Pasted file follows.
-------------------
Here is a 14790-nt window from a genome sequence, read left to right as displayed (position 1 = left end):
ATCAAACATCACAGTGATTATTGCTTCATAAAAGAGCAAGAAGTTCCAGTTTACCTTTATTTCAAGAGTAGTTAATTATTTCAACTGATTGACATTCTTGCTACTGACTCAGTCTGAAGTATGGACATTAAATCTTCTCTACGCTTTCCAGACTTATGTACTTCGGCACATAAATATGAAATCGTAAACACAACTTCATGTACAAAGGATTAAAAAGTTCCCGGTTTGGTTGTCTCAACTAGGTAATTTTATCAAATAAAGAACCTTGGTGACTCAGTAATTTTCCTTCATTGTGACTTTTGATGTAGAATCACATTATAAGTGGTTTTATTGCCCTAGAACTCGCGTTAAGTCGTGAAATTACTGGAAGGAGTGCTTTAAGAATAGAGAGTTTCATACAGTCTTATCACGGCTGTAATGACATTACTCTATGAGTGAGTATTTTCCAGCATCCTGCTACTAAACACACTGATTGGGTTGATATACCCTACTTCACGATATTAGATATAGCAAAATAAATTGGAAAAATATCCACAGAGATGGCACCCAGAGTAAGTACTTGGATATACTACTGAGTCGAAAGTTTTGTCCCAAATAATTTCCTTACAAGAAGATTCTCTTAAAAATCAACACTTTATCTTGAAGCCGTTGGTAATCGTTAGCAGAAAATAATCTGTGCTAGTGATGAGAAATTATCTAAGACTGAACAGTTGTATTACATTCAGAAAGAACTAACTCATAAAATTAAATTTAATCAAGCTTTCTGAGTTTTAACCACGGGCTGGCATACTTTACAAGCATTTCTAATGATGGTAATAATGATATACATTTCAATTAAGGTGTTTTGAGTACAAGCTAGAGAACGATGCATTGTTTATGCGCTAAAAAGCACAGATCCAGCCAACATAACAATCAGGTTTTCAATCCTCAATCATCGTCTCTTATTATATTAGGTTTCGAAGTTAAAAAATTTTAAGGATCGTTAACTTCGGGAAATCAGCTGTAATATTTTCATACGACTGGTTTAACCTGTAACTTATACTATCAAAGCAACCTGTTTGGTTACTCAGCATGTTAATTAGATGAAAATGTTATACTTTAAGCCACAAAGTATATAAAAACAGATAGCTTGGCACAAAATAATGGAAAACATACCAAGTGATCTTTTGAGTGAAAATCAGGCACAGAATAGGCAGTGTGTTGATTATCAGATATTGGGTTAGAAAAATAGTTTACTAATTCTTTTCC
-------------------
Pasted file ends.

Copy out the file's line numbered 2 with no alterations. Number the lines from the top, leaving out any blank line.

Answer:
ATCAAACATCACAGTGATTATTGCTTCATAAAAGAGCAAGAAGTTCCAGTTTACCTTTATTTCAAGAGTAGTTAATTATTTCAACTGATTGACATTCTTGCTACTGACTCAGTCTGAAGTATGGACATTAAATCTTCTCTACGCTTTCCAGACTTATGTACTTCGGCACATAAATATGAAATCGTAAACACAACTTCATGTACAAAGGATTAAAAAGTTCCCGGTTTGGTTGTCTCAACTAGGTAATTTTATCAAATAAAGAACCTTGGTGACTCAGTAATTTTCCTTCATTGTGACTTTTGATGTAGAATCACATTATAAGTGGTTTTATTGCCCTAGAACTCGCGTTAAGTCGTGAAATTACTGGAAGGAGTGCTTTAAGAATAGAGAGTTTCATACAGTCTTATCACGGCTGTAATGACATTACTCTATGAGTGAGTATTTTCCAGCATCCTGCTACTAAACACACTGATTGGGTTGATATACCCTACTTCACGATATTAGATATAGCAAAATAAATTGGAAAAATATCCACAGAGATGGCACCCAGAGTAAGTACTTGGATATACTACTGAGTCGAAAGTTTTGTCCCAAATAATTTCCTTACAAGAAGATTCTCTTAAAAATCAACACTTTATCTTGAAGCCGTTGGTAATCGTTAGCAGAAAATAATCTGTGCTAGTGATGAGAAATTATCTAAGACTGAACAGTTGTATTACATTCAGAAAGAACTAACTCATAAAATTAAATTTAATCAAGCTTTCTGAGTTTTAACCACGGGCTGGCATACTTTACAAGCATTTCTAATGATGGTAATAATGATATACATTTCAATTAAGGTGTTTTGAGTACAAGCTAGAGAACGATGCATTGTTTATGCGCTAAAAAGCACAGATCCAGCCAACATAACAATCAGGTTTTCAATCCTCAATCATCGTCTCTTATTATATTAGGTTTCGAAGTTAAAAAATTTTAAGGATCGTTAACTTCGGGAAATCAGCTGTAATATTTTCATACGACTGGTTTAACCTGTAACTTATACTATCAAAGCAACCTGTTTGGTTACTCAGCATGTTAATTAGATGAAAATGTTATACTTTAAGCCACAAAGTATATAAAAACAGATAGCTTGGCACAAAATAATGGAAAACATACCAAGTGATCTTTTGAGTGAAAATCAGGCACAGAATAGGCAGTGTGTTGATTATCAGATATTGGGTTAGAAAAATAGTTTACTAATTCTTTTCC